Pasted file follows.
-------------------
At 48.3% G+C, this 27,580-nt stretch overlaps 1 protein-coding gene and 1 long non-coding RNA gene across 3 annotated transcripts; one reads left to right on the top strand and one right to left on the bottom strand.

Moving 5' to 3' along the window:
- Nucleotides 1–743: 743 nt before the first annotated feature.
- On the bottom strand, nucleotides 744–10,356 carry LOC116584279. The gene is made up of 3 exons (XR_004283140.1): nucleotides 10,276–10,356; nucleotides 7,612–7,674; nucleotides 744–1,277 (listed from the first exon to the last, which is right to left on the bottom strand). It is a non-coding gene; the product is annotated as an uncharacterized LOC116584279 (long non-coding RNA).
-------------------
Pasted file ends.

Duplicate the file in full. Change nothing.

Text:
At 48.3% G+C, this 27,580-nt stretch overlaps 1 protein-coding gene and 1 long non-coding RNA gene across 3 annotated transcripts; one reads left to right on the top strand and one right to left on the bottom strand.

Moving 5' to 3' along the window:
- Nucleotides 1–743: 743 nt before the first annotated feature.
- On the bottom strand, nucleotides 744–10,356 carry LOC116584279. The gene is made up of 3 exons (XR_004283140.1): nucleotides 10,276–10,356; nucleotides 7,612–7,674; nucleotides 744–1,277 (listed from the first exon to the last, which is right to left on the bottom strand). It is a non-coding gene; the product is annotated as an uncharacterized LOC116584279 (long non-coding RNA).